Exploration and production of natural gas from coal seams (CSG) began in Australia in 1996, although it was first produced during the early days of coal mining.

CSG was extracted at the Sydney Harbour Colliery in Balmain in the early 1900s. It was compressed and sold as an industrial and motor fuel. Production reached its peak in 1944 when more than 11 million cubic feet of gas was produced.

Today, CSG exploration and production in NSW is subject to some of the most rigorous regulations in the world to ensure the protection of the environment and the safety of our communities. Exploration and production can proceed only after detailed multiagency assessments which address environmental, community, health and water concerns.

The NSW Government has banned several exploration and production practices used in CSG activities in other parts of the world, including using harmful chemicals in the hydraulic fracturing process. It has also banned evaporation ponds to encourage the treatment and re-use of water extracted in the process.

The NSW Government has introduced regulations which will ban all new coal seam gas exploration and production activity within 2 kilometres of existing and future residential areas. Coal seam gas activity is also banned within areas identified as the Upper Hunter equine and viticulture Critical Industry Clusters.

A hold on exploration and extraction of CSG in the 'Special Areas' zone of the Sydney drinking water catchment also now applies pending an investigation by the NSW Chief Scientist and Engineer on the impact of these activities.

Stringent well integrity standards were also imposed in 2012 to protect aquifers and our precious water resources.

A desktop study is typically the first stage of exploration. After identifying prospective deposits through geological studies and geophysical surveys, engineers move into the field to drill a core hole (up to 20cm in diameter) to provide a sample of what is below the surface.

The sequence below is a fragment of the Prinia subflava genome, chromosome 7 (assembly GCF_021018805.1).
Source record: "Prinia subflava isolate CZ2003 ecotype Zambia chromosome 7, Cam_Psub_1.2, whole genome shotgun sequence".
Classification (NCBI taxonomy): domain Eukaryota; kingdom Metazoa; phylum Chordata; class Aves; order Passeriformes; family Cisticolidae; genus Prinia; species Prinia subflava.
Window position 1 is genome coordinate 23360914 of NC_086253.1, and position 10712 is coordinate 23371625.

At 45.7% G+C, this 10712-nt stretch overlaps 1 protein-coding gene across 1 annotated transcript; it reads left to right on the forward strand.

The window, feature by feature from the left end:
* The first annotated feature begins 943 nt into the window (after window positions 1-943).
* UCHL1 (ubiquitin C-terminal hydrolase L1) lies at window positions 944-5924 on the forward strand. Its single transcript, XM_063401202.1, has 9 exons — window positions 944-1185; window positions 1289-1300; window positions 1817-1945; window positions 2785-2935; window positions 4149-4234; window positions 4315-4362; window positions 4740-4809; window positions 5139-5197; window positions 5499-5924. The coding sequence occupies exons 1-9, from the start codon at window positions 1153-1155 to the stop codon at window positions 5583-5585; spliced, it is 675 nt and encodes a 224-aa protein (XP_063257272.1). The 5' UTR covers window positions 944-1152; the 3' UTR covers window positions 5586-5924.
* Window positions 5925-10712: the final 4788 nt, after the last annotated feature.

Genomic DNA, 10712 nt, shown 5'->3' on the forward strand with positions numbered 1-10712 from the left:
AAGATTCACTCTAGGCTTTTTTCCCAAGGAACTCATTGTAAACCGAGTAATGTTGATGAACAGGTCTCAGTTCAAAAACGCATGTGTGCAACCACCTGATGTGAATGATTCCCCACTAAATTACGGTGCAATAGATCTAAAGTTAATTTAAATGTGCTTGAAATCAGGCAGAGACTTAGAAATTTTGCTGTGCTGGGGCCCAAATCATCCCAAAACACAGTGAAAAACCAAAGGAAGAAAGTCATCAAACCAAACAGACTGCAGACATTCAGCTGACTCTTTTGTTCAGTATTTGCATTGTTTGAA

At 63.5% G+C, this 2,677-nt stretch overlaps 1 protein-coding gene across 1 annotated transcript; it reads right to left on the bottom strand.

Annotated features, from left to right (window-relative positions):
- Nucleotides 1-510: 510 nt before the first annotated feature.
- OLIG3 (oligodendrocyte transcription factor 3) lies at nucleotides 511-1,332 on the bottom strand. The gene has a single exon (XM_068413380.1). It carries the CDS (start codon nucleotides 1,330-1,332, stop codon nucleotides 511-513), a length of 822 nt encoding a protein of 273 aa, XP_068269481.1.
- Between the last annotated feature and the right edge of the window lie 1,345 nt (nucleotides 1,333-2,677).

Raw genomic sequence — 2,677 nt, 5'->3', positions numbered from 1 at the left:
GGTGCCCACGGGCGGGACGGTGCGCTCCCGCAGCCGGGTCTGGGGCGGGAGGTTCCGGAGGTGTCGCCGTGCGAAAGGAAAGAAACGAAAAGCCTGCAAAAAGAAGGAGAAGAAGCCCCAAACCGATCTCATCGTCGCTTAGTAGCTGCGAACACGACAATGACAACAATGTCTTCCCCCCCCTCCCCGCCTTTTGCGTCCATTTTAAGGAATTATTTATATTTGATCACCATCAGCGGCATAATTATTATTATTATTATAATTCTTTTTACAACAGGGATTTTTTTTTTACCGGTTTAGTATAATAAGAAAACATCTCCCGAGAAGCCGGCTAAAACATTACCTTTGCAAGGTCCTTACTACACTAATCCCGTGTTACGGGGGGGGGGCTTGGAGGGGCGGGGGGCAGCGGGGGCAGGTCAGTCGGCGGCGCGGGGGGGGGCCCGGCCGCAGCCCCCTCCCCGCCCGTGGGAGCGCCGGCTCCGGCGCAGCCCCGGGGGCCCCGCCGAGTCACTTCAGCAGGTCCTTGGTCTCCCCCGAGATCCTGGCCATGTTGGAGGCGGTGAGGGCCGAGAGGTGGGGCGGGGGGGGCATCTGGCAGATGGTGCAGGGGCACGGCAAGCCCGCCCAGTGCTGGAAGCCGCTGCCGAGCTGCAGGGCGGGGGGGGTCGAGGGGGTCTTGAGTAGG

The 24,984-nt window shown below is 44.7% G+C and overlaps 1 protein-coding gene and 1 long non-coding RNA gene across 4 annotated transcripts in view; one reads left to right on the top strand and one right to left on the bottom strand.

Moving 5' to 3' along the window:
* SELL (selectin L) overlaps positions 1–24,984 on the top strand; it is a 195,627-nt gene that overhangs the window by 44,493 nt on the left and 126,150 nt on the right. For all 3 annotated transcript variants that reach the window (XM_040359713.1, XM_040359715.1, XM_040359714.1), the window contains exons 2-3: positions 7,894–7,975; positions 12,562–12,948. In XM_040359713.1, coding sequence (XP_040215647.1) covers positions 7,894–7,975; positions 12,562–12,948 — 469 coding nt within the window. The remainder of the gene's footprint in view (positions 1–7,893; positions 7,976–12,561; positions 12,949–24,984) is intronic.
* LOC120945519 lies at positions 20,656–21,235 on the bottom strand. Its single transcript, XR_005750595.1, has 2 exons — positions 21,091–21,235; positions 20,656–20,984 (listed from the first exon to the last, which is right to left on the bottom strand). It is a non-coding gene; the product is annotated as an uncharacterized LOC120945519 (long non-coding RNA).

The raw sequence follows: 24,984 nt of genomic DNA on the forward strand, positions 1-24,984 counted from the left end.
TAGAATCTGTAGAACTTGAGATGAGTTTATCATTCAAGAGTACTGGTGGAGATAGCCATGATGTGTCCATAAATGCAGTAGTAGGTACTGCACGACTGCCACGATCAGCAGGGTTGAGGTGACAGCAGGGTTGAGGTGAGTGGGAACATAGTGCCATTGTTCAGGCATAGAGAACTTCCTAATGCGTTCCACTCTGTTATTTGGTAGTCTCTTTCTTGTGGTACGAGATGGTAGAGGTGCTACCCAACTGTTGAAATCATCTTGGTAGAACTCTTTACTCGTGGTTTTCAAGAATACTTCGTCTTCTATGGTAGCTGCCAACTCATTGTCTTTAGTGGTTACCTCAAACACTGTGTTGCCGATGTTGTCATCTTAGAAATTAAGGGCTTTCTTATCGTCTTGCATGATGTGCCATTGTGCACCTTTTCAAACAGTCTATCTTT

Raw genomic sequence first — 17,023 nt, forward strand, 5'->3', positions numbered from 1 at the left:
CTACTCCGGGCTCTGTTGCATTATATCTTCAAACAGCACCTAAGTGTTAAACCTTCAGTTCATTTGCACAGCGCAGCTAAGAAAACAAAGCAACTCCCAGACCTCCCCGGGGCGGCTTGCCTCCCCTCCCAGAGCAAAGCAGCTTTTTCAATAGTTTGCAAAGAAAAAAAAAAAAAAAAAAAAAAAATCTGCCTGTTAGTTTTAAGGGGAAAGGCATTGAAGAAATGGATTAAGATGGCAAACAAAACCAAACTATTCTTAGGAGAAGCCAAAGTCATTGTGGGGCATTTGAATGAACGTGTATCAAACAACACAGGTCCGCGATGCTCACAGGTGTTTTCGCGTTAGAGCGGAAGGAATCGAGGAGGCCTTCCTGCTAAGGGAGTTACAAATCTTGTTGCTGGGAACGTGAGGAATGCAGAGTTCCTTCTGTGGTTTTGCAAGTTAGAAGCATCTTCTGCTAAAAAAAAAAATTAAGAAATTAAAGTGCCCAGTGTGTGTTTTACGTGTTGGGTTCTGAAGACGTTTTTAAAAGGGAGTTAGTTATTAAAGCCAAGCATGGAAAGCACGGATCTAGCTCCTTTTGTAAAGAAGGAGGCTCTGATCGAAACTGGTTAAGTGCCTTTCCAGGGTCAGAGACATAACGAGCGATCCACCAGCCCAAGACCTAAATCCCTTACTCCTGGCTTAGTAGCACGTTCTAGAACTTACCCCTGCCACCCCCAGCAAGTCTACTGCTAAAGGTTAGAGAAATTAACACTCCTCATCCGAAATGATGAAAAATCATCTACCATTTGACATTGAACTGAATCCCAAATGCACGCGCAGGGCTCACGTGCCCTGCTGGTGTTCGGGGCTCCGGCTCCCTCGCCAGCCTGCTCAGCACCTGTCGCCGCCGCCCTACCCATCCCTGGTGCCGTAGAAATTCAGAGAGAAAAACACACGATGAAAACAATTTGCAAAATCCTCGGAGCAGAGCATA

The data gathered from the drilling provides comprehensive geological information and details of the gas content in the coal seam.

Once testing is complete, core holes are cemented and plugged and the site is fully rehabilitated by the exploration company, in line with NSW Government requirements.

History of mining, oil and gas production

NSW has a rich history of mining and exploration and miners have been tapping into natural gas from coal seams since the early days.

From convict days, NSW has been a major contributor to the minerals and resources industries which have shaped modern Australia.

Mining gave the colony of NSW early independence and wealth as well as providing a key source of employment.

In the two centuries since, mining in NSW has expanded into a sustainable industry that provides the state with wealth and prosperity, and Australia with its reputation as one of the world's largest mining nations.

In 2012, mining companies contributed $9.3 billion, including $2.6 billion in wages and salaries and $6.7 billion in the purchase of goods and services and community contributions. This generated another $17.3 billion in indirect economic activity.1

The Hunter region was the recipient of the largest proportion of direct expenditure from the companies surveyed ($4.6 billion), followed by Sydney ($1.8 billion), the Illawarra ($956.6 million) and the Central West ($858.4 million).1

Mining uses only 0.1 per cent of NSW land, compared with agriculture and food production which take up 76% of the State's land. When mining is complete, the land is restored to post-mining uses determined by the NSW Government in consultation with the community. In addition to rehabilitation of mine sites, mining companies provide environmental bonds to ensure that the cost of rehabilitating a mine site is never borne by the NSW taxpayers were a mining operation to become insolvent.1